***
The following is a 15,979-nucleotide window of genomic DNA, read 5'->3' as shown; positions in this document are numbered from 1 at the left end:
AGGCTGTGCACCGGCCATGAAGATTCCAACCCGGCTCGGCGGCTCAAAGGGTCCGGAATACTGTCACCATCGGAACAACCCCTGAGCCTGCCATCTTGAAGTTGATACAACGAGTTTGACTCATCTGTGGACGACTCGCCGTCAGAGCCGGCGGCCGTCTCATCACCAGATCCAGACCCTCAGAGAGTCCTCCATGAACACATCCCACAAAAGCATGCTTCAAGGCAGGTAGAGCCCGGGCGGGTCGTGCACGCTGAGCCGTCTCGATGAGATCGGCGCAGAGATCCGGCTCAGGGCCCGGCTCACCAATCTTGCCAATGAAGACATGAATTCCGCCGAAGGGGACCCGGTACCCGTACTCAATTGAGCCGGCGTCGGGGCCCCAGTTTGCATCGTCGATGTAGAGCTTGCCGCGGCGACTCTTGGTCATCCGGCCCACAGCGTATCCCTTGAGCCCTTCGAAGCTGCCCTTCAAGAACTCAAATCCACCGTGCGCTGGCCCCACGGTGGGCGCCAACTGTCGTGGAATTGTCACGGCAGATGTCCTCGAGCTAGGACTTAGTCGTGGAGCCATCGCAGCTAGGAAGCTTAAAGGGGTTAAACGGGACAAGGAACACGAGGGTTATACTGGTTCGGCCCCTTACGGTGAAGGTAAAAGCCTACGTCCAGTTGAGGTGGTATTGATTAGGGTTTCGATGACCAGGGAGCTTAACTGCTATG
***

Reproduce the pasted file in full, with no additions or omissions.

The following is a 15,979-nucleotide window of genomic DNA, read 5'->3' as shown; positions in this document are numbered from 1 at the left end:
AGGCTGTGCACCGGCCATGAAGATTCCAACCCGGCTCGGCGGCTCAAAGGGTCCGGAATACTGTCACCATCGGAACAACCCCTGAGCCTGCCATCTTGAAGTTGATACAACGAGTTTGACTCATCTGTGGACGACTCGCCGTCAGAGCCGGCGGCCGTCTCATCACCAGATCCAGACCCTCAGAGAGTCCTCCATGAACACATCCCACAAAAGCATGCTTCAAGGCAGGTAGAGCCCGGGCGGGTCGTGCACGCTGAGCCGTCTCGATGAGATCGGCGCAGAGATCCGGCTCAGGGCCCGGCTCACCAATCTTGCCAATGAAGACATGAATTCCGCCGAAGGGGACCCGGTACCCGTACTCAATTGAGCCGGCGTCGGGGCCCCAGTTTGCATCGTCGATGTAGAGCTTGCCGCGGCGACTCTTGGTCATCCGGCCCACAGCGTATCCCTTGAGCCCTTCGAAGCTGCCCTTCAAGAACTCAAATCCACCGTGCGCTGGCCCCACGGTGGGCGCCAACTGTCGTGGAATTGTCACGGCAGATGTCCTCGAGCTAGGACTTAGTCGTGGAGCCATCGCAGCTAGGAAGCTTAAAGGGGTTAAACGGGACAAGGAACACGAGGGTTATACTGGTTCGGCCCCTTACGGTGAAGGTAAAAGCCTACGTCCAGTTGAGGTGGTATTGATTAGGGTTTCGATGACCAGGGAGCTTAACTGCTATG